How To Reject Someone Nicely – Polite Ways To Turn Down Dates

Rejection isn’t easy, but learning how to reject someone nicely can make the conversation a little bit less awkward.

Rejection: There’s no easy way to do it. Being rejected can feel hurtful, but it’s definitely not comfortable to be the one breaking the news. But you can learn how to reject someone nicely so that you can end things on a good note. 

Follow these tips on how to politely reject someone so that the next time you have to let someone down, you’ll be confident, gentle, and empathetic.

Be confident in your decision

Before you decide how to reject someone, you should remind yourself why you want to stop seeing them in the first place. If you’re on the fence, you might be more likely to be swayed if the person tries to convince you to continue dating. This can be detrimental to both people because now you’re stuck with the potential of having to reject them a second time, and they have another potential heartbreak in their future. 

To help boost your confidence in your decision, ask yourself why this person isn’t right for you. If you can clearly understand the “why” (even if it’s simply a gut feeling), keep this in mind as you prepare to end things.

On the other hand, if you’re feeling unsure, consider going on another date to feel it out. This doesn’t mean you’re stringing them along–it’s just part of the dating process.

Don’t put it off

There’s never a good time for rejection. It hurts no matter when we give it or hear it. While it is good to be mindful of the other person when deciding when to break the news (like not letting them down the morning before a huge presentation), make sure you don’t wait too long. Practicing empathy is part of learning how to reject someone nicely, and that means taking into account the things they have going on. But that doesn’t mean you should keep putting off the rejection just because you’re worried about how the news will affect other parts of their life.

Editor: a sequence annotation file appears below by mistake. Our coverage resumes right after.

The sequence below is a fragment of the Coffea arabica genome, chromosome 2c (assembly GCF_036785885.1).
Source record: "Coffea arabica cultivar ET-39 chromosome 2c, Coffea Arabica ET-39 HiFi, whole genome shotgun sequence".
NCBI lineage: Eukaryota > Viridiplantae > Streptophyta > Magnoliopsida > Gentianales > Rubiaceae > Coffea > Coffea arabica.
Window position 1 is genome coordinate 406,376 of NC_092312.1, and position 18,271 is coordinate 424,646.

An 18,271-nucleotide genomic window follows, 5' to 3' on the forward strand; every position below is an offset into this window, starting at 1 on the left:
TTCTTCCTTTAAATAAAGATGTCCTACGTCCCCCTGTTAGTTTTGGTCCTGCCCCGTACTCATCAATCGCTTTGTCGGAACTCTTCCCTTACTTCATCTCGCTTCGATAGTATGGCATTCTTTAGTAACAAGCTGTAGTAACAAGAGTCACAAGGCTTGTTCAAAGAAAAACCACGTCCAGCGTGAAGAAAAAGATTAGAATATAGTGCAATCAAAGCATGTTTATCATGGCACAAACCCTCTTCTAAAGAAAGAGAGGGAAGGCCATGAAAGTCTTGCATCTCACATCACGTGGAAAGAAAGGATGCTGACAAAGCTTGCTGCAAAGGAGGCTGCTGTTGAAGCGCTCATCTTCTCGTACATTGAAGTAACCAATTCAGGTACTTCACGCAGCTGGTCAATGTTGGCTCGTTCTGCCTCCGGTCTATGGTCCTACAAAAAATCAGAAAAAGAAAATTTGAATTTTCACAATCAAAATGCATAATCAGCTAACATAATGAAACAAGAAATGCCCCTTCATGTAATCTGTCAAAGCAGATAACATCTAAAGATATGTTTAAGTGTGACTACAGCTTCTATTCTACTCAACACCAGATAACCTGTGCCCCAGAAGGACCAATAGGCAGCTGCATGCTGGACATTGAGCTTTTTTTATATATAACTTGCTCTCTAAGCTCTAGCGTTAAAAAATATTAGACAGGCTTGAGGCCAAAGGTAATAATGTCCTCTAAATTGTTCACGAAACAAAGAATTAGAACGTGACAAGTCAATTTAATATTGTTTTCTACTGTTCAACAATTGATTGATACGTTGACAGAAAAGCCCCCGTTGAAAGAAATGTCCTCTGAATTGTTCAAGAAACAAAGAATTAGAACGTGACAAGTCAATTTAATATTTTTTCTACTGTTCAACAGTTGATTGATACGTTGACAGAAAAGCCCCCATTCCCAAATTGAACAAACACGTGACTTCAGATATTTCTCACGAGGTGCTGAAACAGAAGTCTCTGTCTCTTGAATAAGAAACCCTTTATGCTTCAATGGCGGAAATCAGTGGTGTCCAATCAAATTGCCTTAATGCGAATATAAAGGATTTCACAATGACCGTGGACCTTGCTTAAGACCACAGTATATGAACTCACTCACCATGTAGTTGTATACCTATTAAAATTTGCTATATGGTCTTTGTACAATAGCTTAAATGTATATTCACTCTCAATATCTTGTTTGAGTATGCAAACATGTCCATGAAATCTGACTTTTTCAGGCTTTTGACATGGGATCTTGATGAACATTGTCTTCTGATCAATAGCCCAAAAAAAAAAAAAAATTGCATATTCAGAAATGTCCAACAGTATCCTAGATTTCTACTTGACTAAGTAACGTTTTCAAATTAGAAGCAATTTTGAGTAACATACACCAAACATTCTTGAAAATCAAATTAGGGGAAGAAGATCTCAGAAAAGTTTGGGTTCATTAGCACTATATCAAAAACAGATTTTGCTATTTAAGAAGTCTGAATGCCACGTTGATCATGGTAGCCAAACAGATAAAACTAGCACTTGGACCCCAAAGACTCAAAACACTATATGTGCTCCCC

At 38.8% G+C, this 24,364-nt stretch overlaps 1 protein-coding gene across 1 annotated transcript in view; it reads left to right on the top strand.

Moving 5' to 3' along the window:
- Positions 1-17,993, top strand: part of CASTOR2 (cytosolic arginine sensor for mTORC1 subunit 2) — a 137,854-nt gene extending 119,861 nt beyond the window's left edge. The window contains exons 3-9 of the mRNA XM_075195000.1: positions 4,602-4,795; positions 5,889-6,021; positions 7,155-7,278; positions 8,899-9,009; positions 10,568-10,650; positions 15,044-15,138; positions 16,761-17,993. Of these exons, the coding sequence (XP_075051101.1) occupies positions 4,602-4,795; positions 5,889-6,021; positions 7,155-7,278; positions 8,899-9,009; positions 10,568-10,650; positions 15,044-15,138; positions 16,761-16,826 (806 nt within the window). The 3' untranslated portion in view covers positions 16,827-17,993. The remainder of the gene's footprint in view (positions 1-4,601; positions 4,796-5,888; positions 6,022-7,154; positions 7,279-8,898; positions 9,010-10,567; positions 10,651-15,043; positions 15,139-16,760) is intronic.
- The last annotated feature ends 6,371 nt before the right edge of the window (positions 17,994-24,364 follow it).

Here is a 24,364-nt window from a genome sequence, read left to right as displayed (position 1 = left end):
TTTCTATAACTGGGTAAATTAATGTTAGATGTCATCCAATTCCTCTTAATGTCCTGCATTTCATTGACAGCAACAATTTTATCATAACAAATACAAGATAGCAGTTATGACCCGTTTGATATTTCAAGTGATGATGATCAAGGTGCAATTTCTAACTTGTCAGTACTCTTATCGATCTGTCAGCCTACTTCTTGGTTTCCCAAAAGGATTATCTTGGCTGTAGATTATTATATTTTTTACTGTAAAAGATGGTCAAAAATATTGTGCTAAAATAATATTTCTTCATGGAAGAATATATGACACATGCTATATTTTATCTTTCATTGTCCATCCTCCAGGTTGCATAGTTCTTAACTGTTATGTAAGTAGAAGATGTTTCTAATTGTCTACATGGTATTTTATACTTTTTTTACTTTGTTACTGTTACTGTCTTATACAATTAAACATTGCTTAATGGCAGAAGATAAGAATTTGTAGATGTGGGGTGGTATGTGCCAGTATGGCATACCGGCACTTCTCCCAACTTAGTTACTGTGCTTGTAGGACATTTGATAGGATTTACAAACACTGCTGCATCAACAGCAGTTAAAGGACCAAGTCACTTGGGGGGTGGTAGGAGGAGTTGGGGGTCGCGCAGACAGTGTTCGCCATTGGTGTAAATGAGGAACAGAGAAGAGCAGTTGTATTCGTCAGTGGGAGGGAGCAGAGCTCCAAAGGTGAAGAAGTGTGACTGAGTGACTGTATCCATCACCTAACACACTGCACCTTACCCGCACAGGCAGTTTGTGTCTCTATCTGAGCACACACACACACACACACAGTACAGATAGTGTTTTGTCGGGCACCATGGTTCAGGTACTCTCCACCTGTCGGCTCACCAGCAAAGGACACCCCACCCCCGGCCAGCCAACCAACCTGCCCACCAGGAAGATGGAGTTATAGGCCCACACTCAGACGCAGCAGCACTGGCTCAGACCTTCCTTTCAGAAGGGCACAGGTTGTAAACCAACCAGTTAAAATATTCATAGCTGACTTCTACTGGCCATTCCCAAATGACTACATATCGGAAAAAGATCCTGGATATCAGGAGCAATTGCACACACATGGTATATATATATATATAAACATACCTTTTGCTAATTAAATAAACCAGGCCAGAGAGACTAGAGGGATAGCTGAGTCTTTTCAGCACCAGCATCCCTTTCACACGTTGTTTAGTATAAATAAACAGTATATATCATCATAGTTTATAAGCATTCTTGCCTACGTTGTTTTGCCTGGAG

You might be tempted to quietly quit the relationship by continually saying no when they ask to hang out or not responding to texts. Even if you’re unintentionally pushing them away, this method is highly discouraged. Just do the deed. You’ll feel the weight lift, and they’ll be glad in the long run that they didn’t keep putting in effort into a relationship that you wanted to end anyway.

Prepare yourself

Rejection can be hurtful, no matter how you go about it. Even if you have the best intentions and deliver the rejection in the most empathetic way possible, the other person might not receive the news well. And that’s normal. It’s difficult being told that you aren’t the right person for someone. 

Pump yourself up before the conversation, just like you would for a sales pitch or confronting the person kicking the airplane seat behind you. Think positive thoughts, take deep breaths, and remind yourself that this is a good decision in the long run. 

If you’re doing it over the phone, use a sticky note to jot down a few phrases that you want to make sure to say during the convo. If you’re telling them in person, check in with yourself physically and mentally before meeting up with them. This could be something as simple as sitting in the car, closing your eyes, and doing some deep breathing before you meet them. No matter how you give them the news, be ready for questions, disappointment, and even anger. The crux of the matter is that rejection is not always easy to stomach, and reactions to it can differ.

Pick phone call, text, or in person